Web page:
Trade secrets and other IP protection
Trade secrets constitute valuable business assets. Businesses can use them alongside other intellectual property rights - including patents, designs, trade marks and copyright - or as an alternative to them, to provide a competitive advantage in the marketplace.
As long as you don't disclose them, trade secrets have an infinite lifetime.
Definition of a trade secret
A trade secret is information that:
- is not be generally known or readily accessible
- has value because it is secret
- is subject of 'reasonable steps' to keep it secret
Different types of trade secrets
Trade secrets come in various forms and consist of a wide range of confidential information, such :
- commercial data
- technological information
- product information
They can exist in many different types of business activities, including:
- sales and distribution
- understanding of customers and their needs
- marketing or advertising
- working with suppliers and clients
- manufacturing processes
Examples of trade secrets include the Coca-Cola recipe, search engine algorithms, customer lists or sales methods.
Using trade secrets
You may use trade secrets to protect an invention that does not meet the patentability criteria, or to protect the information you don't want to disclose. For example, the ingredients and/or formulation for a foodstuff, pharmaceutical product or perfume, which would be difficult for someone else to find out simply from examining the product itself. In these cases, a trade secret might provide the right kind of protection.
However, bear in mind that trade secrets do not guarantee exclusivity or prevent someone else from inventing the same (or similar) product or process, independently of you.
Trade secrets infringement
The best way to protect an idea may be to keep it secret. However, you may find it difficult to keep a trade secret confidential within your business. If it is necessary to disclose information (or parts of it) to partners or other people in your business, make sure that everyone involved signs a non-disclosure agreement (NDA).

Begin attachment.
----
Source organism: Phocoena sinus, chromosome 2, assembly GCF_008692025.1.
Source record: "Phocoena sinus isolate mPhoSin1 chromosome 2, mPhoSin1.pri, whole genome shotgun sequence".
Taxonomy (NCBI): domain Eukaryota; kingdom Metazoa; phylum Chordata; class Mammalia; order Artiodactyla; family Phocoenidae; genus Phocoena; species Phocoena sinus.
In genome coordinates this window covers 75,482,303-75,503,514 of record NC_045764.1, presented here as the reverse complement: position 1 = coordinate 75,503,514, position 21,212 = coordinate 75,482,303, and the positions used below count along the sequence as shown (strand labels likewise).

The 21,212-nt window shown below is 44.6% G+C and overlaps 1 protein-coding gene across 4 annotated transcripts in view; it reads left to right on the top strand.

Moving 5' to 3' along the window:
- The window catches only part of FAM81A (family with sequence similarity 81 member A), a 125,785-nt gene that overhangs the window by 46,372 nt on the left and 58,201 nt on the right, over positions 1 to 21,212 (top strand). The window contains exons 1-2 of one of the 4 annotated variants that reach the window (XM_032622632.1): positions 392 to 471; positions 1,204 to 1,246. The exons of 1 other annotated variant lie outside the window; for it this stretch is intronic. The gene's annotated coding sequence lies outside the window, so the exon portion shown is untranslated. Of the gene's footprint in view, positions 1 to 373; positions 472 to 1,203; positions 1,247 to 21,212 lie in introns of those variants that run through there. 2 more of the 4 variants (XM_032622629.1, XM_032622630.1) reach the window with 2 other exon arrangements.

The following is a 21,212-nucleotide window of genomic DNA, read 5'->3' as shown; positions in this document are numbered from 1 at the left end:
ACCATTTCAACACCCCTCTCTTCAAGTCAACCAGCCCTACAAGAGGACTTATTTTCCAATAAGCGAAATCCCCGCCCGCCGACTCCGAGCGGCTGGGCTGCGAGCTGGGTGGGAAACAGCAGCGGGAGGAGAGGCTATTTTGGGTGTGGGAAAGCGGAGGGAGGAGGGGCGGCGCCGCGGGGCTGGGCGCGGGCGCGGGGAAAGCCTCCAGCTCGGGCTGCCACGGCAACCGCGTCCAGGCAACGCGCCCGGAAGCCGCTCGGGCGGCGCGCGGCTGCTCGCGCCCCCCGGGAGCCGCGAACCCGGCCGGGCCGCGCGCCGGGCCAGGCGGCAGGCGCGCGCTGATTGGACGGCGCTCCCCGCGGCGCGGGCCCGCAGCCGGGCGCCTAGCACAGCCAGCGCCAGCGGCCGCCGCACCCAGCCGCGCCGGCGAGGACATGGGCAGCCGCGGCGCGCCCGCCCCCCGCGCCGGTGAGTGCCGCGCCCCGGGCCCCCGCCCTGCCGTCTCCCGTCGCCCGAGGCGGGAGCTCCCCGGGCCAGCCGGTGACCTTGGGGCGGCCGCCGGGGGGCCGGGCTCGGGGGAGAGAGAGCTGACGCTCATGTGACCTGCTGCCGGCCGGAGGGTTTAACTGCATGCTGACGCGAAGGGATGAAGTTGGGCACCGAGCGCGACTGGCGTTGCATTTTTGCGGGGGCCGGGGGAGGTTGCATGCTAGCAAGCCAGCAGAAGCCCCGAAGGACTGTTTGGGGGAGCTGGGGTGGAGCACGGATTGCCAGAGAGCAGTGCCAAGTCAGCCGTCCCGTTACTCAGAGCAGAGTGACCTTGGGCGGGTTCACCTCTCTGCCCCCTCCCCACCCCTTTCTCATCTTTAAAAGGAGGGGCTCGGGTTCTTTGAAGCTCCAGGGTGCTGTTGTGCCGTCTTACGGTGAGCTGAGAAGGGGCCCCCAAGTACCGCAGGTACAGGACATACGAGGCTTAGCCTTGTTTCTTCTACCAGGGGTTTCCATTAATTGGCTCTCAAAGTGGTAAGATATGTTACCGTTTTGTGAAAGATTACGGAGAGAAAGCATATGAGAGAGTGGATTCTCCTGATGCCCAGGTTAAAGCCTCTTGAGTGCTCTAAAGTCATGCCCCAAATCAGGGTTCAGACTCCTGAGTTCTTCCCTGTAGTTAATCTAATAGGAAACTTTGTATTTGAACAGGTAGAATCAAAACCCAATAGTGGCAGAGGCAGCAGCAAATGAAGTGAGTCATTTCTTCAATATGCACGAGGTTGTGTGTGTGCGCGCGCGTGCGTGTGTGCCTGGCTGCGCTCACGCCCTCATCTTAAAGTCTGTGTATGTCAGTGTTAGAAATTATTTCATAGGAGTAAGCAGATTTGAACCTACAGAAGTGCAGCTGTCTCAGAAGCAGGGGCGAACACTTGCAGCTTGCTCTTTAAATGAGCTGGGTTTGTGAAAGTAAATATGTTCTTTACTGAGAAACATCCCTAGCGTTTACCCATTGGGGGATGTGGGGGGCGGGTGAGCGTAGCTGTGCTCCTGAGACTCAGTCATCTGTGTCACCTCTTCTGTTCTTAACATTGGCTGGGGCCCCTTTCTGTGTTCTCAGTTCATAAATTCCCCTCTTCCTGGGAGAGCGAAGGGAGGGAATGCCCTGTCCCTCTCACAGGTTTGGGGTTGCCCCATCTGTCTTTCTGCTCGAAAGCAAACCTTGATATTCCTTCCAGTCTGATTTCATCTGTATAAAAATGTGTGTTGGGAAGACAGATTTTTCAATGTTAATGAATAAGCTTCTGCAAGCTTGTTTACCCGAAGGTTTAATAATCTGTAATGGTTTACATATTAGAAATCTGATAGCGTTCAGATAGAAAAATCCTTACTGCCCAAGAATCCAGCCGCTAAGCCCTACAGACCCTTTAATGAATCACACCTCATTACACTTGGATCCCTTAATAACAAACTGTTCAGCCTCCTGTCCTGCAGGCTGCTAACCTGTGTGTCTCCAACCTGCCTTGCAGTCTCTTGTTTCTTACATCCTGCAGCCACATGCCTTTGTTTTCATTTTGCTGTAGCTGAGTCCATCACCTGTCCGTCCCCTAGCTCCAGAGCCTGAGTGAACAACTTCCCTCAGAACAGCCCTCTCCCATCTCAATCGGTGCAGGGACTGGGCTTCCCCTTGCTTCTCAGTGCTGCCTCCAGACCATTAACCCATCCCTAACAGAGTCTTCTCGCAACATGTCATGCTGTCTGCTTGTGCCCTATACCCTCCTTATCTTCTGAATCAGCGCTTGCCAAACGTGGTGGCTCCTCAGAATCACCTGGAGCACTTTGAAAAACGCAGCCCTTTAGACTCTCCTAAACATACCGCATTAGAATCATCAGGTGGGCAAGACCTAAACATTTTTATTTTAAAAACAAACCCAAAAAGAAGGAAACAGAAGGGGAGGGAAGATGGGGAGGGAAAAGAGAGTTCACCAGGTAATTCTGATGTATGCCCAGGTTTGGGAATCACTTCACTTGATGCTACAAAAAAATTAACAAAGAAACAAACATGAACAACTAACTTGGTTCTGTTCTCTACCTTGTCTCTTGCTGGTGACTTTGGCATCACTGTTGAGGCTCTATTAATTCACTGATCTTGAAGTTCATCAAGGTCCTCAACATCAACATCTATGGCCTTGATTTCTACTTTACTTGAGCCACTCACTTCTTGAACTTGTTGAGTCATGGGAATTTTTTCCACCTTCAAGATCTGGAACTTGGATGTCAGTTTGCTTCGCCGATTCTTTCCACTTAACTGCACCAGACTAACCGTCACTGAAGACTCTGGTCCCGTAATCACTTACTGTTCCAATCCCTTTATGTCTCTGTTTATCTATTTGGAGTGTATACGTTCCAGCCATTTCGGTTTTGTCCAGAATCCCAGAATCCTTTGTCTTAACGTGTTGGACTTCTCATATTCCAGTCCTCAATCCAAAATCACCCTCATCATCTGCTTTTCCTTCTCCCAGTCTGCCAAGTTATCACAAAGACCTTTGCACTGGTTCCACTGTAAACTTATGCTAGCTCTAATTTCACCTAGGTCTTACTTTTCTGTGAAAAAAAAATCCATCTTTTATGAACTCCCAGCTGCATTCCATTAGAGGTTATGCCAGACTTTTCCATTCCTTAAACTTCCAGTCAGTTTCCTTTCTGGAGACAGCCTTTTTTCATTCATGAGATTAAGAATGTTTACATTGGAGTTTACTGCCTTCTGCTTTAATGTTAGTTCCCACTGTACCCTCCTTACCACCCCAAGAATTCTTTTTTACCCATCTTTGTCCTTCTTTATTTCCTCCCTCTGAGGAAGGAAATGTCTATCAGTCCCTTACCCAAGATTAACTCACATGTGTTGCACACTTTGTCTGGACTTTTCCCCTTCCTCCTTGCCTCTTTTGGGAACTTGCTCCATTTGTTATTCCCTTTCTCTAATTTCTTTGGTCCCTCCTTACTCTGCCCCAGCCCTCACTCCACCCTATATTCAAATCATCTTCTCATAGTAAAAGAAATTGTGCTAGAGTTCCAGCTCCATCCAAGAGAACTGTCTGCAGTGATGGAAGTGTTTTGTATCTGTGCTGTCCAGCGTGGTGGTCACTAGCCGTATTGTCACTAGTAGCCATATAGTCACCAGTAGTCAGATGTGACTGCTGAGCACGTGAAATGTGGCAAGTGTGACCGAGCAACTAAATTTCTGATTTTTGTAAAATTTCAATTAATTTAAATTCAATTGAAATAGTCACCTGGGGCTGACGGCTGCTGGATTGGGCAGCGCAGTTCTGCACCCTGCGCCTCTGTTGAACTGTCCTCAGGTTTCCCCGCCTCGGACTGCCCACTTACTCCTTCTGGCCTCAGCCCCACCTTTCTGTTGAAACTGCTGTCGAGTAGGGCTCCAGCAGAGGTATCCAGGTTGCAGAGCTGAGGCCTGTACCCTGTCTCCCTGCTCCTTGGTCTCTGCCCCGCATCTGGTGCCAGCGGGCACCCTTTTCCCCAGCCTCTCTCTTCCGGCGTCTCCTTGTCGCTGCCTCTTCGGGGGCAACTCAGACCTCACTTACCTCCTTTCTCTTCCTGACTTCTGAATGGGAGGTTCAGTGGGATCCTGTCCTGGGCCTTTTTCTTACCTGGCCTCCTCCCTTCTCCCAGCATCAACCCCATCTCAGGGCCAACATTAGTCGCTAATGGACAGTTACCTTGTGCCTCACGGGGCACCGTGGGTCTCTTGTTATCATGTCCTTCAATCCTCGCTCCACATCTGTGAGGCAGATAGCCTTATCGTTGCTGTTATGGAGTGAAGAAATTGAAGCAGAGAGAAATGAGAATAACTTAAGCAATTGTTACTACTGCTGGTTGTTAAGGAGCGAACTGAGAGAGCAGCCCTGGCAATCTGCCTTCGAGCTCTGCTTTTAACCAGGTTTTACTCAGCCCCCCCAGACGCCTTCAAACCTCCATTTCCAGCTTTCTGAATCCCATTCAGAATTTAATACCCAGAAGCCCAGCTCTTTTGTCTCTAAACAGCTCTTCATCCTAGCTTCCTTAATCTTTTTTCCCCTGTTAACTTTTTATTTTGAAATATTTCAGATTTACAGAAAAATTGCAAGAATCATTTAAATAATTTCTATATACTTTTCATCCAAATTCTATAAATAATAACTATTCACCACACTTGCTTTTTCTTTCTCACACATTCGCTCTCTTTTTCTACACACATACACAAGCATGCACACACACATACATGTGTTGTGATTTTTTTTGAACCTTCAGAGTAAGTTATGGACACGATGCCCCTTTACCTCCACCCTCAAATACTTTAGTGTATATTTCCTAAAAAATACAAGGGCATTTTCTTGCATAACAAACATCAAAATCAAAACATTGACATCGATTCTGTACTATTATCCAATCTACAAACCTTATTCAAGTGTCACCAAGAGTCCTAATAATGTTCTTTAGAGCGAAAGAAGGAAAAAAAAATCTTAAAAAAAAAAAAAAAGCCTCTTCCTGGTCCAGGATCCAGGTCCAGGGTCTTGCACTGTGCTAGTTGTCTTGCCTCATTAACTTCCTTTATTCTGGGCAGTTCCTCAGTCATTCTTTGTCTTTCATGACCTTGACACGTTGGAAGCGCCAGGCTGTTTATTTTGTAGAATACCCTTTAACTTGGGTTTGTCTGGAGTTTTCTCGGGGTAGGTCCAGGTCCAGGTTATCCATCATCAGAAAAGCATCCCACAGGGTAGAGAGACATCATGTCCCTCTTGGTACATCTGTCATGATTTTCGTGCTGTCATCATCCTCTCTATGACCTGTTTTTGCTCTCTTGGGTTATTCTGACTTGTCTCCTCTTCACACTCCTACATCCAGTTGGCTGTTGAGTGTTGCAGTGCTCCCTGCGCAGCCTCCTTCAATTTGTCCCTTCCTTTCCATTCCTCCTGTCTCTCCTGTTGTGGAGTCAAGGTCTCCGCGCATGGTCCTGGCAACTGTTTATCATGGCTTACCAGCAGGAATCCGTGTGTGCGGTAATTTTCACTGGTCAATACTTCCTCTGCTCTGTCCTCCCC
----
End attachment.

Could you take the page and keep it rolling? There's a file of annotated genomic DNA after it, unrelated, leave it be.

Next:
If, after signing the NDA, they share the information with other people, you can sue them for breach of confidence.
To establish that a breach of confidence has taken place, the following all have to be present:
- the information must have a quality of confidence to it
- there must have been an obligation of confidence, whether express or implied
- there must have been an unauthorised use of the information
Other unfair practices in respect of trade secrets include industrial or commercial espionage and breach of contract.
Protecting trade secrets
Measures and remedies to protect trade secrets vary across the world. In the UK, trade secrets are governed by the Trade Secrets (Enforcement, etc.) Regulations and protected by contract and/or the common law of confidence.
International standards for protecting trade secrets exist as part of the World Trade Organisation's Trade-Related Aspects of Intellectual Property Rights (TRIPS) Agreement.